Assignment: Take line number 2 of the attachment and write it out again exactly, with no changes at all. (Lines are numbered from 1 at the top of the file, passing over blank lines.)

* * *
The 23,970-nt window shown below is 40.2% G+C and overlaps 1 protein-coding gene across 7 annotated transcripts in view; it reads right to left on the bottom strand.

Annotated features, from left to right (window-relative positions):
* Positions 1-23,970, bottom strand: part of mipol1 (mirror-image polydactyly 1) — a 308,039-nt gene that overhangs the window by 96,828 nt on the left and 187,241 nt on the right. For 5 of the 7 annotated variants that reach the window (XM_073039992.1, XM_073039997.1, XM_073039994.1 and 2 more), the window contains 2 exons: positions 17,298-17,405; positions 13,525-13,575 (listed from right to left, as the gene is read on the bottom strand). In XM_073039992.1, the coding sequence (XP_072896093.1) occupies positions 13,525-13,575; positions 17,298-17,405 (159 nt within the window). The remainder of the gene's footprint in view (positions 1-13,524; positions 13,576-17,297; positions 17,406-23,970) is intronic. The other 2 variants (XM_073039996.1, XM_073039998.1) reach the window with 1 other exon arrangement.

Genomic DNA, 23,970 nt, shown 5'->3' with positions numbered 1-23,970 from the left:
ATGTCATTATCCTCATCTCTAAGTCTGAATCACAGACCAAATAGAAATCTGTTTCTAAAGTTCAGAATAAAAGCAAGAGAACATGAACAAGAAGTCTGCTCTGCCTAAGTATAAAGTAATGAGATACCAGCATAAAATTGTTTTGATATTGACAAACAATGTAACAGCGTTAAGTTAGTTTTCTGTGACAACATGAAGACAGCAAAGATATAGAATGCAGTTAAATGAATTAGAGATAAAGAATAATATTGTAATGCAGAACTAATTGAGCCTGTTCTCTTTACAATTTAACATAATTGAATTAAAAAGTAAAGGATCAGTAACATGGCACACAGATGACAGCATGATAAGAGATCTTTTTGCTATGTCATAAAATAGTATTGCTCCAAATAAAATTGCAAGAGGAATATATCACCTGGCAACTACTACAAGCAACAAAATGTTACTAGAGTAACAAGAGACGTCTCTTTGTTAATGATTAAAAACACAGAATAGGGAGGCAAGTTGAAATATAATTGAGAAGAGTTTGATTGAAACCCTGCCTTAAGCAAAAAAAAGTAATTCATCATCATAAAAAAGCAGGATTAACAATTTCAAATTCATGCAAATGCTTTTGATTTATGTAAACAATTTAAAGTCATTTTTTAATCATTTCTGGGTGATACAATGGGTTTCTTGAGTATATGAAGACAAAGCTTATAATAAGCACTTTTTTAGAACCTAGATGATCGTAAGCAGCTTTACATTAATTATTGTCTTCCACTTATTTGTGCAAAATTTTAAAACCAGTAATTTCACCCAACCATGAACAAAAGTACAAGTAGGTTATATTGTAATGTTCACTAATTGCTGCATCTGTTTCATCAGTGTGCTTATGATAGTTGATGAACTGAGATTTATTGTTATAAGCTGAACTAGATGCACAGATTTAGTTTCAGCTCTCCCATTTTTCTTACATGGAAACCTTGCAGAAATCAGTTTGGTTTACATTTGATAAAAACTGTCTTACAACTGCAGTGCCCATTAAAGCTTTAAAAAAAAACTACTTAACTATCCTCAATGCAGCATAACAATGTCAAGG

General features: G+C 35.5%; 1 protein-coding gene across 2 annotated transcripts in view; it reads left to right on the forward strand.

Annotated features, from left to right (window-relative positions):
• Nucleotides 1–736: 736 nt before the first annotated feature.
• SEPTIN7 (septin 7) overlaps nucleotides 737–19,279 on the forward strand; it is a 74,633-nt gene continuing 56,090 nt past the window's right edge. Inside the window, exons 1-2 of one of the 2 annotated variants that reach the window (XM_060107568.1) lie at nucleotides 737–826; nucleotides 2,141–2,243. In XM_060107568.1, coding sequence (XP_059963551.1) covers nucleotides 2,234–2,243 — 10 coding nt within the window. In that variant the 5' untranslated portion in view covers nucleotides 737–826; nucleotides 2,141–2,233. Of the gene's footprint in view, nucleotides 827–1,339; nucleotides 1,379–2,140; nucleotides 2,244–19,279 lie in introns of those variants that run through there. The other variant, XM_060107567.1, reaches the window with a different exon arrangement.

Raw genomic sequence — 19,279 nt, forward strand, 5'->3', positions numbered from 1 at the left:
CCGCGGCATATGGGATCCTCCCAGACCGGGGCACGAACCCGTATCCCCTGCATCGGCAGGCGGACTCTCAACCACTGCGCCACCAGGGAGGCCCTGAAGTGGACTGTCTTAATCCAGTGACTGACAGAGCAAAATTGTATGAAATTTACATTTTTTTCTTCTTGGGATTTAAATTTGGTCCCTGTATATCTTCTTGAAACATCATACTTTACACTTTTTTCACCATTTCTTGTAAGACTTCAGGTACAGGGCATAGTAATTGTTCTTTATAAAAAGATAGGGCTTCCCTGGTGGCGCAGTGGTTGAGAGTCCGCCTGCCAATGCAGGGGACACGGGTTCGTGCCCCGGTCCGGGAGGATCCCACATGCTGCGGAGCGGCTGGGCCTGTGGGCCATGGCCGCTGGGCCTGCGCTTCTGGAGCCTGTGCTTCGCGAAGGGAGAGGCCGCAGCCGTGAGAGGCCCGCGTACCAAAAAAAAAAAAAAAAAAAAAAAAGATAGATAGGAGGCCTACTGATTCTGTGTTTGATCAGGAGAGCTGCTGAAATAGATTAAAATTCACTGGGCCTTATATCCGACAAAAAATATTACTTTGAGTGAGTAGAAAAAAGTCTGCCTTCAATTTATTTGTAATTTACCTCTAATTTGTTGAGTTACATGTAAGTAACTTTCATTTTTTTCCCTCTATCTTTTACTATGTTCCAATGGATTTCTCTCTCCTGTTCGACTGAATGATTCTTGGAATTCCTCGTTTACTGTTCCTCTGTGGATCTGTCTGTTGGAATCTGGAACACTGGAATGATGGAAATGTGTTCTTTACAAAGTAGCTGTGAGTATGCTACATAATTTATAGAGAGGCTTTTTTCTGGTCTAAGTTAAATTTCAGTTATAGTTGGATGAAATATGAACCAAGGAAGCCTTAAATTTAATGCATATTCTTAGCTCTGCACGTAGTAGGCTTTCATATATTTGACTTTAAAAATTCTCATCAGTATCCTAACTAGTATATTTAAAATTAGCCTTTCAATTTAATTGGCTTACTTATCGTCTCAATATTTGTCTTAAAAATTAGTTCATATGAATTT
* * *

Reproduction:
Annotated features, from left to right (window-relative positions):